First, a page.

In the escitalopram arm of the study, 29 people received 1mg of psilocybin at the dosing sessions. This dose is so low researchers classify it as being non-active and unlikely to have an effect.
This group also received six weeks of daily escitalopram treatments at a dose of one 10mg capsule per day after the first dosing session. That increased to two capsules per day after the second dosing session, the maximum recommended dose for this SSRI.
The team then assessed each patient using standardized scales of depressive symptom severity, giving scores ranging from zero to 27. At the start of the trial, the average score was 14.5 for the psilocybin group. After six weeks, those scores fell by an average of eight points. In fact, seven out of ten participants who took the psilocybin dose saw their scores cut by at least half.
Over half of the psilocybin group (57%) experienced a remission of symptoms, with scores measuring between zero to five at week six of the trial. In comparison, only 28 percent of the escitalopram group had the same outcome.
Are there side-effects to taking these drugs?
The team notes that, while the findings are generally positive, the lack of a placebo-only group and the small number of participants limits what conclusions they can draw about the effect of either treatment alone. They add the trial sample was comprised of largely white, mostly male, and relatively well-educated individuals — meaning they can’t say the drug would work for everyone.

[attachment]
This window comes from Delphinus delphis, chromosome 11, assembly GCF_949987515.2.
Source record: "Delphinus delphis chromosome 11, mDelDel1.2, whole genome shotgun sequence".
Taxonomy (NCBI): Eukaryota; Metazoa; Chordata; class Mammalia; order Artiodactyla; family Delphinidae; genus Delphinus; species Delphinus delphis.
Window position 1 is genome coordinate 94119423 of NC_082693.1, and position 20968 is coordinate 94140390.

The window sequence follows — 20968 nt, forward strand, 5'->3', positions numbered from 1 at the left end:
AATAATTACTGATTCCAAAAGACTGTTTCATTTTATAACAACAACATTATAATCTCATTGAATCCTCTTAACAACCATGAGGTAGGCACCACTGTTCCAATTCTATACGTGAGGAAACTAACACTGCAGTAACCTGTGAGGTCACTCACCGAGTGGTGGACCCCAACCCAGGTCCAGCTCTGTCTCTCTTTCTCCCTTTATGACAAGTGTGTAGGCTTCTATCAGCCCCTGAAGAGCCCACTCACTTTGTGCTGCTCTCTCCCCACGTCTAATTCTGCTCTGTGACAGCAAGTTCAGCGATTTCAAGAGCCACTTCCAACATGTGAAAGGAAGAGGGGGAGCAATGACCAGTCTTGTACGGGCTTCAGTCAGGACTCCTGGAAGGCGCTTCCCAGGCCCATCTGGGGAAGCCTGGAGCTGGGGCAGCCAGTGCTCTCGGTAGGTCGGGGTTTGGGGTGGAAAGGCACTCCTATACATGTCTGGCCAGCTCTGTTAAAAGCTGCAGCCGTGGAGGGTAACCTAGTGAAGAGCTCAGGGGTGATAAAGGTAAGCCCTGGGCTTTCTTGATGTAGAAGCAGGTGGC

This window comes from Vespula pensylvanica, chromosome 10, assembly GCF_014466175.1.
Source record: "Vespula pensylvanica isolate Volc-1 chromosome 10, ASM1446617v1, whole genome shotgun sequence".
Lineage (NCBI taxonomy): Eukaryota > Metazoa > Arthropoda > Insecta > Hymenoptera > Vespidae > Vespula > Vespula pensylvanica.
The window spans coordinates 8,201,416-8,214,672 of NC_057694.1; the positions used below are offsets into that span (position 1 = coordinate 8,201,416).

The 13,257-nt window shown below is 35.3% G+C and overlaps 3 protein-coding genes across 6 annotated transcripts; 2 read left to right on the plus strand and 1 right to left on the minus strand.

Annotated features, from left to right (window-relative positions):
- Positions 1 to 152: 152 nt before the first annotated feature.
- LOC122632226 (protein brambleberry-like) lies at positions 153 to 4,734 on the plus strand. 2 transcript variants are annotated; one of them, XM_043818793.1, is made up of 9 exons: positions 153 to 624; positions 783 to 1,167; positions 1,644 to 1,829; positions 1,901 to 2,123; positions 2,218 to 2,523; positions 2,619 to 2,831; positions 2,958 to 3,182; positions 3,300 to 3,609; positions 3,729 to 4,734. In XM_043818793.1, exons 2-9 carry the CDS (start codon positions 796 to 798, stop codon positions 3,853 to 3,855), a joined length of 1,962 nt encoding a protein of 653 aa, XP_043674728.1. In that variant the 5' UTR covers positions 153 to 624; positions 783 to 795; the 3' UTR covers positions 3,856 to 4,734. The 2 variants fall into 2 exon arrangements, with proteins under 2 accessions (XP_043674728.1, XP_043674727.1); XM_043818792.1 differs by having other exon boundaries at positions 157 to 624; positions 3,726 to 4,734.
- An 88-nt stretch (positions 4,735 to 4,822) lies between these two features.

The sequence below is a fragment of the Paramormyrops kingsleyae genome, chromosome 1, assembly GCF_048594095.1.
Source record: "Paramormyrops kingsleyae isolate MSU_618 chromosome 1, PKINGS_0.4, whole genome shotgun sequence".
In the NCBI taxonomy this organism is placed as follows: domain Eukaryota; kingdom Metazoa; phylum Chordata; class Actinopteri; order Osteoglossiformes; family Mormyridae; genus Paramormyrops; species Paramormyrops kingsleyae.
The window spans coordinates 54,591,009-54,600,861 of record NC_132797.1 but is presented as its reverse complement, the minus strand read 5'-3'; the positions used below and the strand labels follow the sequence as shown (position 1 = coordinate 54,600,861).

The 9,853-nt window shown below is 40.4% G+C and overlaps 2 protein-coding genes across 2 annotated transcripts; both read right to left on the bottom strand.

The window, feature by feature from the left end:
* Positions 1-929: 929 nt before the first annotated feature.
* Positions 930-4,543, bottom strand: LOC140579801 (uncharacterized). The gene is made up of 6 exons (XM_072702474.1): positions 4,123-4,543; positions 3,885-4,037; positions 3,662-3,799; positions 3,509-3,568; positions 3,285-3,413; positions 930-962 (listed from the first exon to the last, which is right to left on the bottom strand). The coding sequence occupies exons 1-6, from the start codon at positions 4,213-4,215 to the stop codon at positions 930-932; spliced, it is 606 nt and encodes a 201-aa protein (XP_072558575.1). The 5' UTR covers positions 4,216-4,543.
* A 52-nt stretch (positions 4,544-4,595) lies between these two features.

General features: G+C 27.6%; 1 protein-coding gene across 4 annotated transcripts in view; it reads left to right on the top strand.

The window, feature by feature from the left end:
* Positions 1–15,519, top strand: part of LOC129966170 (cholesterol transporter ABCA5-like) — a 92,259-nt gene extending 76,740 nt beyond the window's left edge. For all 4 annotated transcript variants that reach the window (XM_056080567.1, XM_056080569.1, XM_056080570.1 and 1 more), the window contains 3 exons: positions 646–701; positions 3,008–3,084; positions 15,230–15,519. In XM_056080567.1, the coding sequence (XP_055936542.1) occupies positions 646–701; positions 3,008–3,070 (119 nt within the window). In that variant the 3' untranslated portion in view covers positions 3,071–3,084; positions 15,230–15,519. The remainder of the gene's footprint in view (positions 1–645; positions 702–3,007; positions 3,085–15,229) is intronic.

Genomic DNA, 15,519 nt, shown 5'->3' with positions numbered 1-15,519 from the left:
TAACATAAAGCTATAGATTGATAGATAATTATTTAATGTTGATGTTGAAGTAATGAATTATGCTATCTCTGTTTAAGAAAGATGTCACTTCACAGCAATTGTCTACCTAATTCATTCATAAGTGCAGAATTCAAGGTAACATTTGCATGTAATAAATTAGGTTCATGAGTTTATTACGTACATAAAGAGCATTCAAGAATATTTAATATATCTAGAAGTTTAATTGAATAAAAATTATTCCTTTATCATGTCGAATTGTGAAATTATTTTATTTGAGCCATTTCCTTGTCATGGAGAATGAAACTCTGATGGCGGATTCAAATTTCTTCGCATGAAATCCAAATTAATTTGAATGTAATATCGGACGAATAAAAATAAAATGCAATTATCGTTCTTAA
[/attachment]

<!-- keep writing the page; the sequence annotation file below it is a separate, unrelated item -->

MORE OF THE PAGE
It is also important to note, researchers say, the psilocybin group reported fewer cases of common SSRI side-effects like dry mouth, anxiety, drowsiness, and sexual dysfunction than the escitalopram group. However, psilocybin patients had a similar rate of unpleasant side-effects overall. In particular, headaches experienced one day after dosing sessions were the most common side-effect of psilocybin.
Don’t try this at home
The authors also warn against people trying to medicate themselves. Taking mushrooms which have not been properly processed into the drug, making precise dosing possible, outside of a clinical setting without support or safeguards, could have negative consequences.
“Context is crucial for these studies and all volunteers received therapy during and after their psilocybin sessions,” says Dr. Rosalind Watts, clinical lead of the trial and formerly based at the Centre for Psychedelic Research. “Our team of therapists were on hand to offer full support through sometimes difficult emotional experiences.”
“These findings provide further support for the growing evidence base that shows that in people with depression, psilocybin offers an alternative treatment to traditional antidepressants,” adds Professor David Nutt, the Edmond Safra Chair in Neuropsychopharmacology at Imperial College London. “In our study, psilocybin worked faster than escitalopram and was well tolerated, with a very different adverse effects profile. We look forward to further trials, which if positive should lead to psilocybin becoming a licensed medicine.”
“These latest finding build on our previous research testing psilocybin therapy for treatment resistant depression, and offer the most compelling evidence yet to support efforts towards licensing psilocybin therapy as a regulated mental health intervention,” Dr. Carhart-Harris concludes.
The findings appear in the New England Journal of Medicine.
SWNS writer William Janes contributed to this report.